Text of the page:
To give further emphasis to the integrated nature of learning, the outcomes for each strand are grouped by reference to elements. These elements are:
Students will explore the ancient Greek and Roman societies through the lens of their texts, literature and language, and through their art, architecture and material culture. In this element, they engage with how these different exponents of culture can be read and explored. They examine their nature, characteristics and value, and investigate how they represent and narrate the (his)stories of communities and individuals. Regarded together, they allow students to develop an understanding of how a culture functions, evolves, thrives, and interacts with others.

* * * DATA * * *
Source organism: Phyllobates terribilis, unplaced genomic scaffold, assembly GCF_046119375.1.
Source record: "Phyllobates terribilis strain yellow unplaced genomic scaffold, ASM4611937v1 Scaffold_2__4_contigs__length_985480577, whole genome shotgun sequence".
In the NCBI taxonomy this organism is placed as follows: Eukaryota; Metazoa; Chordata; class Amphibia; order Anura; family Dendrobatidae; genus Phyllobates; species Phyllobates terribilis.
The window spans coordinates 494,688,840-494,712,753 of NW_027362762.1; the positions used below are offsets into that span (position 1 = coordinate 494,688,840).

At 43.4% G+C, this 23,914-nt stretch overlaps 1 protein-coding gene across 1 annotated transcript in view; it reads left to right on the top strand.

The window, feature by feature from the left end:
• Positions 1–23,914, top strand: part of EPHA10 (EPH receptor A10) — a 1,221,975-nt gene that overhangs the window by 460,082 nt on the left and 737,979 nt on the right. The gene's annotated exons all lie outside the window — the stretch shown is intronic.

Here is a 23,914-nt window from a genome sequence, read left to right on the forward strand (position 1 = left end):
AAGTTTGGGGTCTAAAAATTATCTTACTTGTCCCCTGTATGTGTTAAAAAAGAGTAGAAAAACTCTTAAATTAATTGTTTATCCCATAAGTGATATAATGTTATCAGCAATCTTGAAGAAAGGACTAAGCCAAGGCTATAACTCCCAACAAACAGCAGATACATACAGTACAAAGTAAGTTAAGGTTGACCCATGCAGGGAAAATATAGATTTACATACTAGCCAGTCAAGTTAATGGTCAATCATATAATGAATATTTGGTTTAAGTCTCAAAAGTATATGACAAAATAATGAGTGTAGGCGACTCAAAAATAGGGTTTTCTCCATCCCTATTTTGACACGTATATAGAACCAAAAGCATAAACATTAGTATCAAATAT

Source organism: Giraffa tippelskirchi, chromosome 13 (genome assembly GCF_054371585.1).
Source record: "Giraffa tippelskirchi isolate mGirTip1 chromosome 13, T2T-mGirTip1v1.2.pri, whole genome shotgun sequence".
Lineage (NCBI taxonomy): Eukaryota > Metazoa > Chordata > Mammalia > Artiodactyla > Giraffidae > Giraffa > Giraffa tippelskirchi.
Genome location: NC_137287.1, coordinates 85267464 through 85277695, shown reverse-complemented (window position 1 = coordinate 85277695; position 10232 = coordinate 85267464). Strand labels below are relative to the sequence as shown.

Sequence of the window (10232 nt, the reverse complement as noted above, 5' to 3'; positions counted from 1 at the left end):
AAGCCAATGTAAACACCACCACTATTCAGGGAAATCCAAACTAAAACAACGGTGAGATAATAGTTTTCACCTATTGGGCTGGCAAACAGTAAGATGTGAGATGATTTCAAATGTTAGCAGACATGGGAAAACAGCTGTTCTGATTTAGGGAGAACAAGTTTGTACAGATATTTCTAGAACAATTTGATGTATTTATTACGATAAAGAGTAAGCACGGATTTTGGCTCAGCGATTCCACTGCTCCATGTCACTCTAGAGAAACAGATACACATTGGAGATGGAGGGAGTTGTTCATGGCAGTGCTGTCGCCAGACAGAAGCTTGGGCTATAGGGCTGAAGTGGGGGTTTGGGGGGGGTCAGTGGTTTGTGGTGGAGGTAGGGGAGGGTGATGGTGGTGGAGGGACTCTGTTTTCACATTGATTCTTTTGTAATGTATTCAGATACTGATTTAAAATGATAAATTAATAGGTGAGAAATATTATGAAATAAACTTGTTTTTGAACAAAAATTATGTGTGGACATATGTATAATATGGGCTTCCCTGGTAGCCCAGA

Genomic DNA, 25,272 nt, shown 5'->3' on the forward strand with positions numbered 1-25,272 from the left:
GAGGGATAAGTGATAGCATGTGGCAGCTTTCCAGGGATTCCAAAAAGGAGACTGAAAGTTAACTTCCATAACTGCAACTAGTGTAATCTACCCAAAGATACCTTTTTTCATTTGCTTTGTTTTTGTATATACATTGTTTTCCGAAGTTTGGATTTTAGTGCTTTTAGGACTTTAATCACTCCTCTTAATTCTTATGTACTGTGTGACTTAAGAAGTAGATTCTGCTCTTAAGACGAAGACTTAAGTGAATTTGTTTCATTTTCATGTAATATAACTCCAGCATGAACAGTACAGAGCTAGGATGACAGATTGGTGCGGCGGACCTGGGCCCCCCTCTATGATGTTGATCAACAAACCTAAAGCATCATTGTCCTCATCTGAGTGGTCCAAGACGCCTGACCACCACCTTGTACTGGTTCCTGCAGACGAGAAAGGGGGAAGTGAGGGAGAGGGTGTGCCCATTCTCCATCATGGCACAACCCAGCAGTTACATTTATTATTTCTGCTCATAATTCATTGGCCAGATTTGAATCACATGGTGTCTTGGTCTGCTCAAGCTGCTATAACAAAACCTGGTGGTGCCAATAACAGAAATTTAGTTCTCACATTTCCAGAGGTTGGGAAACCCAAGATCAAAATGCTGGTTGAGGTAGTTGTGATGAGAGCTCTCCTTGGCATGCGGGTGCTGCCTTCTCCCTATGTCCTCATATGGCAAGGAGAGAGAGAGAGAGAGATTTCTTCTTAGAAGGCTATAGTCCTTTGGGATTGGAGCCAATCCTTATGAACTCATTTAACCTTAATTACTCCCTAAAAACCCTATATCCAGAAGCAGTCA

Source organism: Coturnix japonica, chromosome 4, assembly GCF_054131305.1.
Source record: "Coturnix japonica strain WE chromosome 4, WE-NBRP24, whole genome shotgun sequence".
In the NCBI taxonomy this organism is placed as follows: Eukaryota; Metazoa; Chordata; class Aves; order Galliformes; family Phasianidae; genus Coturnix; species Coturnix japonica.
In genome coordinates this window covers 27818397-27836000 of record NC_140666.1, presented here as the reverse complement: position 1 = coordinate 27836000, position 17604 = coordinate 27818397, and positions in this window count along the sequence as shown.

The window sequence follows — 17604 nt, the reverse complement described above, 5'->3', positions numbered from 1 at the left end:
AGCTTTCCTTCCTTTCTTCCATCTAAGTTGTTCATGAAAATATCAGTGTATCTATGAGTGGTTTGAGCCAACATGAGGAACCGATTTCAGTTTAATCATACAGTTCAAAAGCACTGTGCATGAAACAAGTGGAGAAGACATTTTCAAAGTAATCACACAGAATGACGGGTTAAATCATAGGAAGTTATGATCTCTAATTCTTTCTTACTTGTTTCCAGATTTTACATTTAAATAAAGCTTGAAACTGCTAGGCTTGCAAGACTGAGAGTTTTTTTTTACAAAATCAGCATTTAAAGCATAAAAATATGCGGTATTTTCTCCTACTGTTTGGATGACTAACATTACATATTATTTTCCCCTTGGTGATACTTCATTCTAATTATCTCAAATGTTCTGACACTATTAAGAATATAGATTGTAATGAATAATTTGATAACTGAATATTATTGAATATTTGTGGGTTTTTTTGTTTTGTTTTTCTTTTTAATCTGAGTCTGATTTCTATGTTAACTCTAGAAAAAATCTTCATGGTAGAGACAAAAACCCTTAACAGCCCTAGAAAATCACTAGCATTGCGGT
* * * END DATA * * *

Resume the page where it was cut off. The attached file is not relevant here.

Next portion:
In this element, students will engage in learning activities that encourage them to consider the ‘deep structures’ of Greek and Roman culture, as they emerge from the narratives and representations they study. These structures include key beliefs and expectations, duties, relationships and social expectations; the motifs, themes and messages of stories; and the modes, categories and patterns of language. Students discover what they can learn about how a society functioned by interrogating the myriad of structures, behaviours and connections that they encounter and relate them to their own experience and their own world.